Why you should care
Because it’s easier to spread chaos than to guarantee safety.
It’s been six years since Sri Lanka’s long civil war came to an end. Now this island-state of 20 million seems to have entered a new era of peace and prosperity: The economy is growing at 6 percent, reconciliation is under way and the new government is saying it will welcome any refugees who want to return. There’s only one little hiccup: Many refugees don’t want to go back.
There are about 100,000 Sri Lankan refugees (mostly Tamil) living in camps in the south of India.
Though you might think they’d jump at the chance of returning to their homeland (especially if the United Nations High Commissioner for Refugees is paying for the plane ticket), it’s not so uncomplicated. “There is a lot of anxiety over whether to leave or to stay,” says Miriam George, an assistant professor at Virginia Commonwealth University’s School of Social Work who conducts research on the issue. “Having to choose is causing trauma between generations.”
Many of the older generation, those who fled in the ’80s and early ’90s, want to return home, eager to reconnect with the friends and family members they left behind. Yet for others, “returning is risking their lives,” says Aran Mylvaganam, spokesman for the Tamil Refugee Council. The country’s decades-long civil conflict ended after 100,000 people died, with the Tamil Tigers’ defeat and both sides accusing each other of crimes against humanity. Refugees from the region of Jaffna, which saw some of the heaviest fighting between government forces and the Tamil Tigers, are likely to be greeted with suspicion upon their return. A recent report by the International Truth and Justice Project found 20 cases of returnees in 2015 who were victims of torture and rape at the hands of Sri Lankan security forces in what the authors described as a “predatory climate against Tamils.” (The Sri Lankan government did not reply to request for comment.)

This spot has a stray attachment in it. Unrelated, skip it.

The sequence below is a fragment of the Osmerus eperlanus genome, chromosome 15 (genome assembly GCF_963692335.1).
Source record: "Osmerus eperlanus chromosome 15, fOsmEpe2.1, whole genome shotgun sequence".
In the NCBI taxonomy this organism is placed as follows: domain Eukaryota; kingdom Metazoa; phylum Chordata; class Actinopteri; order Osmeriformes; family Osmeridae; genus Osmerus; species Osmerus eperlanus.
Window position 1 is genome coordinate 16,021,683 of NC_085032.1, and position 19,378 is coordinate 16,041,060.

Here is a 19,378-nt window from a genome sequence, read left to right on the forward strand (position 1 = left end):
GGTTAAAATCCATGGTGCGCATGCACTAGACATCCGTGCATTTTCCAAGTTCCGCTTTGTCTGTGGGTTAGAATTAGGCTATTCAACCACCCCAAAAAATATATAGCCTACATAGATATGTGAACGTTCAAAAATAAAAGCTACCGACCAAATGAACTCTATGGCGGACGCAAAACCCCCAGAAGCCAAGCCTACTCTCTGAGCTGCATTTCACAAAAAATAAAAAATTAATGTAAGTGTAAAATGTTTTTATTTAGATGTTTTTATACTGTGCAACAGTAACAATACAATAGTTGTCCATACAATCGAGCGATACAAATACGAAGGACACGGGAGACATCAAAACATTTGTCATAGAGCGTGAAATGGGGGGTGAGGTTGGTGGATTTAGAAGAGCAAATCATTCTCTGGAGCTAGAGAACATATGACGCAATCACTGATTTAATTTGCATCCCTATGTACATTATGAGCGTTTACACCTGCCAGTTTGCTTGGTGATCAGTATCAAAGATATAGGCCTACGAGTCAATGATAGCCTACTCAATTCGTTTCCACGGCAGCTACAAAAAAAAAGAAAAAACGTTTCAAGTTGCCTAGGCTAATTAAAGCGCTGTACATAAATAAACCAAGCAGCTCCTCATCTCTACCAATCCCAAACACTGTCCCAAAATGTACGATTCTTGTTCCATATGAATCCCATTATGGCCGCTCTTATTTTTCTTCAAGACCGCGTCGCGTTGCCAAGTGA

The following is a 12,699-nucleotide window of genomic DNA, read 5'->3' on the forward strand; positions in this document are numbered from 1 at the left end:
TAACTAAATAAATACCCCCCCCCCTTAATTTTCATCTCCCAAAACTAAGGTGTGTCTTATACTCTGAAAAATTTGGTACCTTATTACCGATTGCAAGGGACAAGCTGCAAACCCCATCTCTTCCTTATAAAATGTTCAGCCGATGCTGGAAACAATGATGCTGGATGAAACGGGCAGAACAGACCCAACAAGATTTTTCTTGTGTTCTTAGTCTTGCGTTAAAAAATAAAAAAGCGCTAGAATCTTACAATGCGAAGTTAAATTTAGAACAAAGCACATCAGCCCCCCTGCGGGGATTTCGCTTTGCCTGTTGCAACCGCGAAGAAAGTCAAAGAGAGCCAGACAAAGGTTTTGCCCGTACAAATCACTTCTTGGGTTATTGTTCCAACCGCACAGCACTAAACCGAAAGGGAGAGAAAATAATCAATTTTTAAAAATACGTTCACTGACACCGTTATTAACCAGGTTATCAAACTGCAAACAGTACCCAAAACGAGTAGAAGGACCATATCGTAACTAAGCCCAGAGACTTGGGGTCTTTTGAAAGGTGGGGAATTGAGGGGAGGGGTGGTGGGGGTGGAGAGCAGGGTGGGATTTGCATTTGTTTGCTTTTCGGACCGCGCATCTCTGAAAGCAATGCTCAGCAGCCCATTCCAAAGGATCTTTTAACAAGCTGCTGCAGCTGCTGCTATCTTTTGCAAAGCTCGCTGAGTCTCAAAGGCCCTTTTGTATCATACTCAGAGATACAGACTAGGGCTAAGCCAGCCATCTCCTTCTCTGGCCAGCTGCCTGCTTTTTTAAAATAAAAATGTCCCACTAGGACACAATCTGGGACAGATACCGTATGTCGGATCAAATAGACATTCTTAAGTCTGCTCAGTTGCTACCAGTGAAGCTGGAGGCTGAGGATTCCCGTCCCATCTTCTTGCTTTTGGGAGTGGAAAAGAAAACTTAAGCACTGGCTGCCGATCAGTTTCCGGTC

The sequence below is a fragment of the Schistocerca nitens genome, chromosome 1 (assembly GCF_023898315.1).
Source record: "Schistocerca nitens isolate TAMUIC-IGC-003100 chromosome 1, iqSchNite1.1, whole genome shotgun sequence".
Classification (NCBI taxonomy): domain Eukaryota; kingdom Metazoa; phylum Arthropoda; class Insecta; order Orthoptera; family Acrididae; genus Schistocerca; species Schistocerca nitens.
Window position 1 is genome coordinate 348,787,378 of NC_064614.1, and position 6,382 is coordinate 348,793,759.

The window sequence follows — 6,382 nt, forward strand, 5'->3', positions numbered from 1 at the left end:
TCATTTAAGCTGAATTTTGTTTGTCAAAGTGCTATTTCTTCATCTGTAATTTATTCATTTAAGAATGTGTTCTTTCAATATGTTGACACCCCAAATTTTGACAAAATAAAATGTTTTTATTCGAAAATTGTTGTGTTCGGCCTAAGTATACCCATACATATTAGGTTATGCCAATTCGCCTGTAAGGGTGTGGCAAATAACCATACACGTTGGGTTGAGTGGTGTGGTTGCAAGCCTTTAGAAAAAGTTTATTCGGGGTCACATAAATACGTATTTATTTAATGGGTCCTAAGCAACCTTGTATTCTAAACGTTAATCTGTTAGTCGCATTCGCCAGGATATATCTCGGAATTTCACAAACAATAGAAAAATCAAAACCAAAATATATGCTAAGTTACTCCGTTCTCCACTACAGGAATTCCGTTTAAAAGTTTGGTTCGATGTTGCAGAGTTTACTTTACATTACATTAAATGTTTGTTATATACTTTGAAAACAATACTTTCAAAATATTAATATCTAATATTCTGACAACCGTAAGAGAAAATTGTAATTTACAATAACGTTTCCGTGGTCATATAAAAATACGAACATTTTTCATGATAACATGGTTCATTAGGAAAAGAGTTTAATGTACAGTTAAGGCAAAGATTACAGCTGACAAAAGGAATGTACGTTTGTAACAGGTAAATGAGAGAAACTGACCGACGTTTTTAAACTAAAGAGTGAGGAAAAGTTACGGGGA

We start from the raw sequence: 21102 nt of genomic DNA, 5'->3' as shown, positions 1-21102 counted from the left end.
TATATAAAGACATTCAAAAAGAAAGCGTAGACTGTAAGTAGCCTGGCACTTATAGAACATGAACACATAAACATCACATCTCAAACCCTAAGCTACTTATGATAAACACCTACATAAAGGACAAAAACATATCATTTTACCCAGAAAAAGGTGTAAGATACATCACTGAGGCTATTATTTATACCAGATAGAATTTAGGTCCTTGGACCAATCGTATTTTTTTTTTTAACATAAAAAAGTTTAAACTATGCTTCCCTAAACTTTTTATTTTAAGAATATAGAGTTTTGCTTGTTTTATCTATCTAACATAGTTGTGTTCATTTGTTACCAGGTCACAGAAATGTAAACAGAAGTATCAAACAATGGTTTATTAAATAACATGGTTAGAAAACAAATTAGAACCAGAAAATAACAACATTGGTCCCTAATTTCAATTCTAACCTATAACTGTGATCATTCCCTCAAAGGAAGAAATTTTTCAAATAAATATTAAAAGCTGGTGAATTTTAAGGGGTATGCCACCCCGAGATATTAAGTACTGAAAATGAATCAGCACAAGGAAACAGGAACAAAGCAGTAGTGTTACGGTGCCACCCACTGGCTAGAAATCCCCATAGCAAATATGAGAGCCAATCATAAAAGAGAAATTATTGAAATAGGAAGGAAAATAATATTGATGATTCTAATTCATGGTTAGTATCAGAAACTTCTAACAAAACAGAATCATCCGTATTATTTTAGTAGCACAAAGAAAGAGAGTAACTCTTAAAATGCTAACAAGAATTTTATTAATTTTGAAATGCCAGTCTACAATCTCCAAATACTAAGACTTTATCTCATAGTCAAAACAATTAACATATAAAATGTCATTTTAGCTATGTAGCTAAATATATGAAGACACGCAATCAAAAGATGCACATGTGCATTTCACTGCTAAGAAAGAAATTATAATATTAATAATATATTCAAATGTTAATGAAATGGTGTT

The younger generation of Tamil refugees isn’t exactly queuing at the airport either, but not out of fear of retaliation. For the thousands who were born in camps, India is their home country, where their roots, friends and studies are. Many are already in their 20s, and some have even attended college in India. And while career prospects for refugees are limited (India does not grant Tamils nationality even if they are born there), the prospect of starting from zero in a foreign land sounds even less enticing.
Meanwhile, the Sri Lankan government continues to campaign for Tamil return. Between 2002 and 2015, more than 12,000 refugees were repatriated voluntarily to Sri Lanka; according to UNHCR India, another 41 have returned since the start of 2016. Those who choose to stay face an uncertain future since India is not likely to allow them citizenship anytime soon. (The Indian government did not reply to request for comment.). Yet Tamil refugees “are full of resilience and hope for the future,” says George. Which, after 30 years in limbo, is a victory in itself.